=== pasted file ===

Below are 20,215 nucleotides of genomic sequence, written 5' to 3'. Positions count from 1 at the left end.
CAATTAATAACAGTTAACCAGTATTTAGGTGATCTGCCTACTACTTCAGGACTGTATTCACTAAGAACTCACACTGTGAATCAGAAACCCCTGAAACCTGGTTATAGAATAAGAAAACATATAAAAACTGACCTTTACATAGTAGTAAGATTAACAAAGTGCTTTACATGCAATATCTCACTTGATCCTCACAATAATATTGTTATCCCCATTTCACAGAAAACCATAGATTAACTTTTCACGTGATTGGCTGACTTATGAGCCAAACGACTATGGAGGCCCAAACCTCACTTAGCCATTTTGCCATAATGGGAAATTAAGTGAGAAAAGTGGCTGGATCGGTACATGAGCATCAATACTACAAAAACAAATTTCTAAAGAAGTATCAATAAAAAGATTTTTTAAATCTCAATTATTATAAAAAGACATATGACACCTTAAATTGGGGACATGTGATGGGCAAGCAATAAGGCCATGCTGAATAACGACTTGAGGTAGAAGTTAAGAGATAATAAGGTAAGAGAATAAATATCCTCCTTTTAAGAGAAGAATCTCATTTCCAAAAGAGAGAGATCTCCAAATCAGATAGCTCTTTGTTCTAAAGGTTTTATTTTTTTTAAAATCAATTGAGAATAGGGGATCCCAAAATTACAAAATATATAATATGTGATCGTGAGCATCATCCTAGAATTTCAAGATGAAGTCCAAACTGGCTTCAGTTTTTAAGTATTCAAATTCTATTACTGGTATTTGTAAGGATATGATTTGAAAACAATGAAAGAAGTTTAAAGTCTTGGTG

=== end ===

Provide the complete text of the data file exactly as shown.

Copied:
Below are 20,215 nucleotides of genomic sequence, written 5' to 3'. Positions count from 1 at the left end.
CAATTAATAACAGTTAACCAGTATTTAGGTGATCTGCCTACTACTTCAGGACTGTATTCACTAAGAACTCACACTGTGAATCAGAAACCCCTGAAACCTGGTTATAGAATAAGAAAACATATAAAAACTGACCTTTACATAGTAGTAAGATTAACAAAGTGCTTTACATGCAATATCTCACTTGATCCTCACAATAATATTGTTATCCCCATTTCACAGAAAACCATAGATTAACTTTTCACGTGATTGGCTGACTTATGAGCCAAACGACTATGGAGGCCCAAACCTCACTTAGCCATTTTGCCATAATGGGAAATTAAGTGAGAAAAGTGGCTGGATCGGTACATGAGCATCAATACTACAAAAACAAATTTCTAAAGAAGTATCAATAAAAAGATTTTTTAAATCTCAATTATTATAAAAAGACATATGACACCTTAAATTGGGGACATGTGATGGGCAAGCAATAAGGCCATGCTGAATAACGACTTGAGGTAGAAGTTAAGAGATAATAAGGTAAGAGAATAAATATCCTCCTTTTAAGAGAAGAATCTCATTTCCAAAAGAGAGAGATCTCCAAATCAGATAGCTCTTTGTTCTAAAGGTTTTATTTTTTTTAAAATCAATTGAGAATAGGGGATCCCAAAATTACAAAATATATAATATGTGATCGTGAGCATCATCCTAGAATTTCAAGATGAAGTCCAAACTGGCTTCAGTTTTTAAGTATTCAAATTCTATTACTGGTATTTGTAAGGATATGATTTGAAAACAATGAAAGAAGTTTAAAGTCTTGGTG